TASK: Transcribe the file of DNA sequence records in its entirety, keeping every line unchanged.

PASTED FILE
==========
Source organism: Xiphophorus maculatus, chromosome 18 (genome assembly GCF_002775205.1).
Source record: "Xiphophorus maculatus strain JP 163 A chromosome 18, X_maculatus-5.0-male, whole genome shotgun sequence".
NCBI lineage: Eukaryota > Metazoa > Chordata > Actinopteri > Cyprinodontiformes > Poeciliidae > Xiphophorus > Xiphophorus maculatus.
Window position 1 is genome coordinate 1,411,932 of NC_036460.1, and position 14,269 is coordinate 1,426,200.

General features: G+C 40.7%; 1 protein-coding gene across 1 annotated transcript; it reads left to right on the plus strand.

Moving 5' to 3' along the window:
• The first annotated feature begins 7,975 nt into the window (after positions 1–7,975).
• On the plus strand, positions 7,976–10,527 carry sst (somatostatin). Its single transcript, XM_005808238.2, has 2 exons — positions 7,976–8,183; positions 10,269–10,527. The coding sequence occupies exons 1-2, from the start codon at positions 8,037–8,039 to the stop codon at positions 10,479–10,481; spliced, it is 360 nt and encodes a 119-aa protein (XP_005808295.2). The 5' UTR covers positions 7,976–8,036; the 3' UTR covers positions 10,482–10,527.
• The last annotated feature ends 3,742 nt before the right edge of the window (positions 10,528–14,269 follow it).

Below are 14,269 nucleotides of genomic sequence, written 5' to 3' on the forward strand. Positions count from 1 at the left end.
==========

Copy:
Source organism: Xiphophorus maculatus, chromosome 18 (genome assembly GCF_002775205.1).
Source record: "Xiphophorus maculatus strain JP 163 A chromosome 18, X_maculatus-5.0-male, whole genome shotgun sequence".
NCBI lineage: Eukaryota > Metazoa > Chordata > Actinopteri > Cyprinodontiformes > Poeciliidae > Xiphophorus > Xiphophorus maculatus.
Window position 1 is genome coordinate 1,411,932 of NC_036460.1, and position 14,269 is coordinate 1,426,200.

General features: G+C 40.7%; 1 protein-coding gene across 1 annotated transcript; it reads left to right on the plus strand.

Moving 5' to 3' along the window:
• The first annotated feature begins 7,975 nt into the window (after positions 1–7,975).
• On the plus strand, positions 7,976–10,527 carry sst (somatostatin). Its single transcript, XM_005808238.2, has 2 exons — positions 7,976–8,183; positions 10,269–10,527. The coding sequence occupies exons 1-2, from the start codon at positions 8,037–8,039 to the stop codon at positions 10,479–10,481; spliced, it is 360 nt and encodes a 119-aa protein (XP_005808295.2). The 5' UTR covers positions 7,976–8,036; the 3' UTR covers positions 10,482–10,527.
• The last annotated feature ends 3,742 nt before the right edge of the window (positions 10,528–14,269 follow it).

Below are 14,269 nucleotides of genomic sequence, written 5' to 3' on the forward strand. Positions count from 1 at the left end.